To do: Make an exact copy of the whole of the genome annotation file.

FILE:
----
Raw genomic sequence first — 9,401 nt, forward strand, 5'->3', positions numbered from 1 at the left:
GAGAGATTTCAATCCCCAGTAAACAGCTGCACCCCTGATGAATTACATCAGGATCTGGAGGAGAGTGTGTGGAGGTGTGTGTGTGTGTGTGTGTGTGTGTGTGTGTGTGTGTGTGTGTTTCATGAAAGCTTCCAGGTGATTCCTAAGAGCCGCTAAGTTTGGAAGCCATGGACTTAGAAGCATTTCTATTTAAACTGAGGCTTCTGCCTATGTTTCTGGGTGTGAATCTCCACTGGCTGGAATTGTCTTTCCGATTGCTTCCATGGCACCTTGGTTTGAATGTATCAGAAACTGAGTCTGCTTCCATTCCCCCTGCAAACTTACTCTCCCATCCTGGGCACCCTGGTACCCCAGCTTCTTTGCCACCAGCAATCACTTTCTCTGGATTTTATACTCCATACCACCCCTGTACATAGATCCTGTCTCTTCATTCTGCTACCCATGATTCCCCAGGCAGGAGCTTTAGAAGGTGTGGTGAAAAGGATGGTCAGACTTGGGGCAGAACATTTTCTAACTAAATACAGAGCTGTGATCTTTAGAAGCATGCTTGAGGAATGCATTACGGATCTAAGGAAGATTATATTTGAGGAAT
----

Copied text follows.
Raw genomic sequence first — 9,401 nt, forward strand, 5'->3', positions numbered from 1 at the left:
GAGAGATTTCAATCCCCAGTAAACAGCTGCACCCCTGATGAATTACATCAGGATCTGGAGGAGAGTGTGTGGAGGTGTGTGTGTGTGTGTGTGTGTGTGTGTGTGTGTGTGTGTGTGTTTCATGAAAGCTTCCAGGTGATTCCTAAGAGCCGCTAAGTTTGGAAGCCATGGACTTAGAAGCATTTCTATTTAAACTGAGGCTTCTGCCTATGTTTCTGGGTGTGAATCTCCACTGGCTGGAATTGTCTTTCCGATTGCTTCCATGGCACCTTGGTTTGAATGTATCAGAAACTGAGTCTGCTTCCATTCCCCCTGCAAACTTACTCTCCCATCCTGGGCACCCTGGTACCCCAGCTTCTTTGCCACCAGCAATCACTTTCTCTGGATTTTATACTCCATACCACCCCTGTACATAGATCCTGTCTCTTCATTCTGCTACCCATGATTCCCCAGGCAGGAGCTTTAGAAGGTGTGGTGAAAAGGATGGTCAGACTTGGGGCAGAACATTTTCTAACTAAATACAGAGCTGTGATCTTTAGAAGCATGCTTGAGGAATGCATTACGGATCTAAGGAAGATTATATTTGAGGAAT